Things | What We Wear

“A Modern, Up-to-Date Young Woman”: Shopping, Fashion, and the Rules of My Girlhood

All the fashion rules I learned as a girl were informed by the view that women’s bodies are never okay as they are—they always need fixing.

One day when I was twelve, while my friend and I were swimming, I noticed that her bathing suit was tight, stretchy, and chartreuse, and mine was saggy, baggy, and navy blue. Suddenly, with all my heart, I wanted one like hers. That was the day I began noticing what other girls were wearing, the day I realized things had to change. And that meant my mother had to change.

First I had to get her to understand that my clothes were all wrong; then I had to have a say in choosing them. Archie Teen American Bandstand.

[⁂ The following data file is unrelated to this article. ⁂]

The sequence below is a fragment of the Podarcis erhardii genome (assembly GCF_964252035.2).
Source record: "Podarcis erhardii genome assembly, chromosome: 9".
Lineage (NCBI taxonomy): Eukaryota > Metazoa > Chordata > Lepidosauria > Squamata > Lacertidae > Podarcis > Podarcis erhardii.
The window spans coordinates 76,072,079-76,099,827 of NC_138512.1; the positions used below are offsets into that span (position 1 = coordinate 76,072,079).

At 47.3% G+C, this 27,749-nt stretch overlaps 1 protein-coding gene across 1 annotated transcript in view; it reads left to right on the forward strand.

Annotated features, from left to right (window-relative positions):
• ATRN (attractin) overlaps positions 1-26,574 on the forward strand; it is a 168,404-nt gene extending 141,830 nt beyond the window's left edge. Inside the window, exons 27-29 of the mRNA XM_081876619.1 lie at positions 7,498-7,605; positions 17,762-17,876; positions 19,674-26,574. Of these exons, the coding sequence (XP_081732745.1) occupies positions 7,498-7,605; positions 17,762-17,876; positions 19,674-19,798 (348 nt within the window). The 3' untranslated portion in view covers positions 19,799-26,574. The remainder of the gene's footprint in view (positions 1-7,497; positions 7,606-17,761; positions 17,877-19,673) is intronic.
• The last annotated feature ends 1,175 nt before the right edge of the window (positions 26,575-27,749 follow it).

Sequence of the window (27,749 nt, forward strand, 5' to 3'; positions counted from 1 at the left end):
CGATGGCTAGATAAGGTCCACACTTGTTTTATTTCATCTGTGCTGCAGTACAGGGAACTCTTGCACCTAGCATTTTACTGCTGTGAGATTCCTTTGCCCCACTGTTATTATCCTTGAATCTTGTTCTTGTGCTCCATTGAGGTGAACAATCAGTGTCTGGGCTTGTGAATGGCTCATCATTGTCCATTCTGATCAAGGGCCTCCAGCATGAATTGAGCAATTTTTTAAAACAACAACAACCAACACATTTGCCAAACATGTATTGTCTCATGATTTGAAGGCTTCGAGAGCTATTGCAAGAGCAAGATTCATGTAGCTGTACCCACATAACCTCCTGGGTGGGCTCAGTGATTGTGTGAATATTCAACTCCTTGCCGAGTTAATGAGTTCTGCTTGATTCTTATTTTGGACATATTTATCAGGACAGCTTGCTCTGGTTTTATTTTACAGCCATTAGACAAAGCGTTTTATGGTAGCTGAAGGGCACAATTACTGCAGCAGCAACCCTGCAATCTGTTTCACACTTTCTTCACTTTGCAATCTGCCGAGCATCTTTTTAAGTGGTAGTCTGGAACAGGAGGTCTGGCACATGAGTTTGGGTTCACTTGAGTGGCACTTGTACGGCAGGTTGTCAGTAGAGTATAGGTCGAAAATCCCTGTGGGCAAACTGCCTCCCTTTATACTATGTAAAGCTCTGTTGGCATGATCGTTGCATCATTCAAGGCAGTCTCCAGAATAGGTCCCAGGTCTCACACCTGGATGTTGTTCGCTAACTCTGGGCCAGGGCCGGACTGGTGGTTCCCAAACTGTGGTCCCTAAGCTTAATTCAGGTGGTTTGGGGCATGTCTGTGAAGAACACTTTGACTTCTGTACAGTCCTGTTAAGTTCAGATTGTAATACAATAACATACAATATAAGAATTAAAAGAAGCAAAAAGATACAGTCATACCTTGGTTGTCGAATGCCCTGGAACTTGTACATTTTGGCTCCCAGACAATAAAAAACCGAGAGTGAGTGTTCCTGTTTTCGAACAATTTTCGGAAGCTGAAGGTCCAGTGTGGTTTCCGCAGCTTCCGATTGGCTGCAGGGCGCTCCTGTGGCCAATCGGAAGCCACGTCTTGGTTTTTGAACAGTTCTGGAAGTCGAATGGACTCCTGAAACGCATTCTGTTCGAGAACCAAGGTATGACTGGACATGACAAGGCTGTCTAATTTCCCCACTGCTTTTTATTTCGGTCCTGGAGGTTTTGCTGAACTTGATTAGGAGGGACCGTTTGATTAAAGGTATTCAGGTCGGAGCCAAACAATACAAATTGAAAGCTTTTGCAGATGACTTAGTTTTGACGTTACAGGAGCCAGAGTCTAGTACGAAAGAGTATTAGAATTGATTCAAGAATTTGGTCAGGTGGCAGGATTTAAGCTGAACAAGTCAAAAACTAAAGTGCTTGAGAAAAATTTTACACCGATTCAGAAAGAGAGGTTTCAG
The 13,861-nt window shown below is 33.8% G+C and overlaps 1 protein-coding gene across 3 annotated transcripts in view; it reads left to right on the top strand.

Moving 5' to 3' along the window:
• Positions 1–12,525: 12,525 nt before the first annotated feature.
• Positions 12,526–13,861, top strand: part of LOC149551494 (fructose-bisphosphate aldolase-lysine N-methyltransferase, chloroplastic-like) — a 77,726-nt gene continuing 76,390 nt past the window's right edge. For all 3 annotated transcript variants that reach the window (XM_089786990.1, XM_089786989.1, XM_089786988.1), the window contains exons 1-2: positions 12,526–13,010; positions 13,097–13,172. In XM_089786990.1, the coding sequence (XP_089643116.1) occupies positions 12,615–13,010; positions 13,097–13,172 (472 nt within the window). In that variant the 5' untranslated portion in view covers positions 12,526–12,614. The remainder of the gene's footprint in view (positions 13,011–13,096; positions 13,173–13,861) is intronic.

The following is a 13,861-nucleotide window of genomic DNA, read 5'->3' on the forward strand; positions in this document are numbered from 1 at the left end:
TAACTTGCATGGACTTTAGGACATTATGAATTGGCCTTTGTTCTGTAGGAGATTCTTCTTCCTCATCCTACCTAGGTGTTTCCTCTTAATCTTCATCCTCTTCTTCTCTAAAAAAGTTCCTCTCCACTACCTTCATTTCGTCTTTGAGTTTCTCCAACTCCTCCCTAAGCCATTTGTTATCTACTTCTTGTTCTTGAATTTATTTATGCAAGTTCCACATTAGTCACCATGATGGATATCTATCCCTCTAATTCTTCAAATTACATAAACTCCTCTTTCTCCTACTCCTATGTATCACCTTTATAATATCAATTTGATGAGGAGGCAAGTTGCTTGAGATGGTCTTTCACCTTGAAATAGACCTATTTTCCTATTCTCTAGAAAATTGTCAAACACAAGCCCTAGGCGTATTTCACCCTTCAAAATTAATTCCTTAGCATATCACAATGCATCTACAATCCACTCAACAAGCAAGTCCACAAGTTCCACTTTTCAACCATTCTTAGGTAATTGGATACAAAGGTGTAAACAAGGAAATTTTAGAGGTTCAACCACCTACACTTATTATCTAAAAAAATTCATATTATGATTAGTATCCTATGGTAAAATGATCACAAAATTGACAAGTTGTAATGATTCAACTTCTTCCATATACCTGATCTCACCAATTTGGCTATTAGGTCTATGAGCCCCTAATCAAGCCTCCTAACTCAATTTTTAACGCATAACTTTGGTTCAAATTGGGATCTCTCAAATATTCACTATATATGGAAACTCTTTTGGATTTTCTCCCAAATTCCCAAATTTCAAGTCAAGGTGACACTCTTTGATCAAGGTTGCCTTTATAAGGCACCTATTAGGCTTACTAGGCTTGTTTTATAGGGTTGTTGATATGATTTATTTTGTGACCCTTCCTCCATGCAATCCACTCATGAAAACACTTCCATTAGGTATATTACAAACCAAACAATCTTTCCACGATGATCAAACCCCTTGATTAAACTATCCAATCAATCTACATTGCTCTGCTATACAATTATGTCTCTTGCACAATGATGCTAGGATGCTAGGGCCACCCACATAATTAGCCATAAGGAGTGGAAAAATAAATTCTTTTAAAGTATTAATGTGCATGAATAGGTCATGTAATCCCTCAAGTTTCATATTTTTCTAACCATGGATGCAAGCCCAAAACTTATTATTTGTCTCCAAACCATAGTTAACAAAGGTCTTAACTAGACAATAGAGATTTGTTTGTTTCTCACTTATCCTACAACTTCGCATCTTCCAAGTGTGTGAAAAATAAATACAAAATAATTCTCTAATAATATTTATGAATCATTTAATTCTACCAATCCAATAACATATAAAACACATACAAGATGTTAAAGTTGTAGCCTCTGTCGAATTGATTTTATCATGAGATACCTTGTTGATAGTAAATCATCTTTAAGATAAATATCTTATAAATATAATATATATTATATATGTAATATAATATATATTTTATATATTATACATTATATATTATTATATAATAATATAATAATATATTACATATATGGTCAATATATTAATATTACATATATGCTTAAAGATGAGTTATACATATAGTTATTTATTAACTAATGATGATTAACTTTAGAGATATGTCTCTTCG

I obeyed instructions about which parts of my body must, or must not, be covered; which body parts should have hair and which not; which clothes I was allowed to wear as a girl. All these rules were reinforced by the time-honored view that women’s bodies are never okay as they are; that they always need fixing: altering, coloring, enhancing in one way or another, again with the investments of time and money. It became clear that I could never be really sure I’d got it right. That’s what kept me wondering, and kept me shopping.